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17Su11Lec9 - COGS 17 Neurobiology of Cognition Summer 2011...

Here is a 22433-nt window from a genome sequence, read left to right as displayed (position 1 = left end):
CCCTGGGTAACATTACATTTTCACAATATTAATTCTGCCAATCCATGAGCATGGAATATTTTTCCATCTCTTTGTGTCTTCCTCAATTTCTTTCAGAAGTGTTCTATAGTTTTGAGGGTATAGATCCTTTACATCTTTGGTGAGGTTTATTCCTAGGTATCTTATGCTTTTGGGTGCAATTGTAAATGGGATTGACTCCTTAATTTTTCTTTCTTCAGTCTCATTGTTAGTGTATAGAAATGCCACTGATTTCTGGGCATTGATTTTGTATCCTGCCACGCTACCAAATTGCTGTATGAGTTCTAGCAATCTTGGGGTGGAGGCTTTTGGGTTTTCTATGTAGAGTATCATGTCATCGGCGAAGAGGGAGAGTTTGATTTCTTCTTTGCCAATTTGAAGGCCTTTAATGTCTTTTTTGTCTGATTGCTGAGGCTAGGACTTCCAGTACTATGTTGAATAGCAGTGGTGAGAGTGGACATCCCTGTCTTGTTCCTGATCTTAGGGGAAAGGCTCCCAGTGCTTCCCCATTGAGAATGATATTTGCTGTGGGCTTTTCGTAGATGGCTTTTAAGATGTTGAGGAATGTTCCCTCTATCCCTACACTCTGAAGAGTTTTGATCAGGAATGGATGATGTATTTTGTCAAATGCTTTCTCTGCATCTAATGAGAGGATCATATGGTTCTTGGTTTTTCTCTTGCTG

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COGS 17 * Neurobiology of Cognition * Summer 2011 Lecture 9: Emotion Theories of Emotion Emotion is hard to study and even to define... James-Lange Theory (1880s) …is the label we give after-the-fact to autonomic arousal and associated behavior - i.e. Our subjective “feelings” are an interpretation we make of our body’s reaction to stimuli Cannon-Bard Theory (1930s) Once threat perceived, visceral & subjective experience of emotion is simultaneous - Via perceptual input via Thalamus to brain & activation of the ANS (for somatic responses) - Updated to include Papez Circuit = Limbic System, responsible for expression & experience of emotion Schacter-Singer Theory (1980s) …is the interaction between cognitive appraisal and autonomic/limbic activity - Physiology determines how strong emotion is, but ID’ing emotion depends on a cognitive appraisal of situ - Feedback between variety of brain regions involved (e.g. Prefrontal Cortex, Amygdala, Hypothalamus, etc!) Behavioral and neurological data support aspects of all of these: - e.g. Subjects given arousing drug (e.g. amphetamine) - or placebo - and shown scary, funny, or sad images - Aroused subjects all reported stronger emotion, but type reported varied with stimuli - e.g. Direct subjects to make specific changes in facial muscles (e.g. Raise brows, pull them together, raise upper eyelids, tighten lower eyelids, stretch lips horizontally) w/o mentioning an emotion - When asked, subjects reported “feeling” appropriate emotio n (e.g. Above expression => fear) - Expressions also produced changes in heart-rate, skin temp, etc. (e.g. Fear: heart up, temp down) - e.g. Subjects hold pen-in-teeth vs. pen-in-lips while judging comics; Rate them funnier if teeth exposed COMPLEX! Emotion plays role in all evaluative (discrimination, motivation, learning) & communicative processes - May depend in part on learned associations, but basic emotional expressions mimicked by newborn humans - So, from its inception, emotional expression is shaped by social interaction - PLUS: Facial expressions of basic emotions are similar across cultures , although “display rules” vary Many brain areas are implicated in the generation and control of emotional behavior… - Including array of structures of Limbic System
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